Everyone should agree that this is good behaviour. In this way people will be better off in this world and the next world.


Images: Ashoka Edict Girnaar1.png by Mhss (Public domain)
Text: 1 Thapar, Romila (1997) Asoka and the decline of the Mauryas 2nd ed. OUP, Oxford. p. 1467

Activity 2: The conquest of Kalinga

This activity is based on Source C2, an edict at Khalsi that students have heard about before in Investigation 1: Mysterious messages from the past. The conquest of Kalinga seems to have had a profound effect on Ashoka.

Unfamiliar vocabulary includes the word 'yojana' (a unit of distance), which is explained in the Source C2 and there is also a reference to 'dhamma officers'. This term will also appear in Source C4, and is explained there (by Ashoka). You will need to explain it to students.

The kings mentioned in the edict have been identified as Antiochus II Theos of Syria (261-246 BC), Ptolemy II Philadelphus of Egypt (285-247 BC), Antigonus Gonatas of Macedonia (276-239 BC) and Magas of Cyrene (died c. 252 BC).

The last of the four mentioned may have been Alexander of Epirus (272-255 BC). It is not necessary for students to come to grips with the details of these kings, but it is important that they see approximately where the kingdoms were, and think about the relationships between them and Ashoka's kingdom.

Discussion points:

  • What new things do we find out about Ashoka from this edict?
  • What are the implications of the fact that Dhauli is a long way from Kalinga?
  • Do students know about other rulers who have reacted in a similar way after winning a war?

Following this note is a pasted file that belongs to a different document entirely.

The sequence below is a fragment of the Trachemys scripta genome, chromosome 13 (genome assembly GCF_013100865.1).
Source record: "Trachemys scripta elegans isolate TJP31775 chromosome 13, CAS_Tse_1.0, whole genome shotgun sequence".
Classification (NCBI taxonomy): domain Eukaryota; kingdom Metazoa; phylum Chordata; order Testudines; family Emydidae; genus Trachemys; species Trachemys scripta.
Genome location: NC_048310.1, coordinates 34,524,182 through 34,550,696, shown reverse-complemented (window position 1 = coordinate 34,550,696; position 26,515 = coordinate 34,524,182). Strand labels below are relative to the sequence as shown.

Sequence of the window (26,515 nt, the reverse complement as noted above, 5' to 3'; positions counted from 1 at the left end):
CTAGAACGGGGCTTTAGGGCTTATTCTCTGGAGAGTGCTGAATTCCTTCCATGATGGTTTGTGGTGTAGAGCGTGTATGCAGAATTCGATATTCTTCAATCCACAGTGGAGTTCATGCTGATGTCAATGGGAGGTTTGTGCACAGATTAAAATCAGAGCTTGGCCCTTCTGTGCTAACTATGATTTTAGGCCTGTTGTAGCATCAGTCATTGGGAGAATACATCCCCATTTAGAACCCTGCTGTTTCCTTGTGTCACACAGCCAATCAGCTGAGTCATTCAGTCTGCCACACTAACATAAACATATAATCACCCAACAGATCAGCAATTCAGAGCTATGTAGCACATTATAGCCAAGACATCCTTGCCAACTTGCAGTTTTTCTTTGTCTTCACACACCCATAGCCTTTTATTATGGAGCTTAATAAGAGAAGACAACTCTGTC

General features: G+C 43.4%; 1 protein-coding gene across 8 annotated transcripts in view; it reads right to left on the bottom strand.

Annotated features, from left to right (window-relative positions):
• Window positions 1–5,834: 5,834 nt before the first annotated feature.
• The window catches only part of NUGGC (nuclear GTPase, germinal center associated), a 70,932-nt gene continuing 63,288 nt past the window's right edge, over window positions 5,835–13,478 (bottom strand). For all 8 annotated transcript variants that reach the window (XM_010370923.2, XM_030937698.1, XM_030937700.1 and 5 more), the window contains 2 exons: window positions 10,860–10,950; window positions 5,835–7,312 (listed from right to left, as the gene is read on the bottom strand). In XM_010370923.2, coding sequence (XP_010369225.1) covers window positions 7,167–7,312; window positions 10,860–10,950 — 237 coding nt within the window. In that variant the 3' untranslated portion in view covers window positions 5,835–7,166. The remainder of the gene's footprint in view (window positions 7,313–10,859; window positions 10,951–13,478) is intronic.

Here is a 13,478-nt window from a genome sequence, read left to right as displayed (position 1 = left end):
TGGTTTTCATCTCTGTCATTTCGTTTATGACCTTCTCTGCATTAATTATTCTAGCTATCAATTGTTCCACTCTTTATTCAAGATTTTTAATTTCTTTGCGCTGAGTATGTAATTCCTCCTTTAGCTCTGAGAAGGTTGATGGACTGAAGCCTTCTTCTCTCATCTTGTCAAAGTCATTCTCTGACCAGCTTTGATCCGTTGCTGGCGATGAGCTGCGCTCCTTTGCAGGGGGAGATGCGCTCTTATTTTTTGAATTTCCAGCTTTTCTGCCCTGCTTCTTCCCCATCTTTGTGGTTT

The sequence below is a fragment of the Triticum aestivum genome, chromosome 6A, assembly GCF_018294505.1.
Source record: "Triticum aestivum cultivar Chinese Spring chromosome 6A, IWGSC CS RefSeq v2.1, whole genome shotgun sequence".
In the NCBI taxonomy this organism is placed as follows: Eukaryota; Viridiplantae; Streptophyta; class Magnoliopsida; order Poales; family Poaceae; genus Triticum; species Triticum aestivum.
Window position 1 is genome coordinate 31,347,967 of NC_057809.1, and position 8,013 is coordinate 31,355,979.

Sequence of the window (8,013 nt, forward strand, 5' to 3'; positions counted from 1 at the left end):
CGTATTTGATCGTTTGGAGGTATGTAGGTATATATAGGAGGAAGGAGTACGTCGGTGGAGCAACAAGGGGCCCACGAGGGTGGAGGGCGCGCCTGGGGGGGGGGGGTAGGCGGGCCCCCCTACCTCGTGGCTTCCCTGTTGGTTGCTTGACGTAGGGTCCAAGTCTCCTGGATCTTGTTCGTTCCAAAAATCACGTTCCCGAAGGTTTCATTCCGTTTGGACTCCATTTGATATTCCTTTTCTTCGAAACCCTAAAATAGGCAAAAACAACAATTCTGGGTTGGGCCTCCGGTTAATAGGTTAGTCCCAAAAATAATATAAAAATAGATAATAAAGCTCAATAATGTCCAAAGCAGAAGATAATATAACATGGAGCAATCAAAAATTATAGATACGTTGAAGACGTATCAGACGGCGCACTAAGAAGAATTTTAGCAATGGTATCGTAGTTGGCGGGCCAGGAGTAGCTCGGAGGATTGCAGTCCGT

• What do students think about Ashoka's ideas about how 'conquest' should happen?
  • How can we understand the mention of 'forest tribes'?
  • What does the edict tell us about the relationships between kingdoms at this time?
  • What should we understand by Ashoka's assertion that neighbouring kingdoms have adopted his idea of dhamma?
  • How could the other kings mentioned help us to 'place' Ashoka in history?

Students could then:

  • Add to their version of the elements of dhamma, according to Ashoka.
  • Dramatise or role play the encounter between a conquered person in Kalinga and one of Ashoka's dhamma officials.
  • Write a letter from Ashoka to one of the neighbouring kings, asking permission to send a dhamma official to discuss how dhamma can be used in the relationship between the two kingdoms.
  • Develop an opinion about whether Ashoka's ideas about dhamma could be useful in world conflict today.
About the conquest of Kalinga

The-Beloved-of-the-Gods, King Piyadasi, conquered the people of Kalinga after he had been king for eight years.

One hundred and fifty thousand people were taken prisoner, one hundred thousand were killed in battle and many others died from other causes.

Since then, the king has been devoted to the dhamma, and he feels sorry about all this. He is especially sorry that people in Kalinga who were following the dhamma were killed or taken away from their families and friends. He knows that there are good people in all countries.

So now he would be very unhappy if even a thousandth of the number of people killed in Kalinga had to suffer. He believes that it is best to forgive people who have done wrong, as far as possible.

He asks even the tribes living in the forests to behave well. He warns them that if they do wrong he can punish them, but he would rather they were calm and peaceful.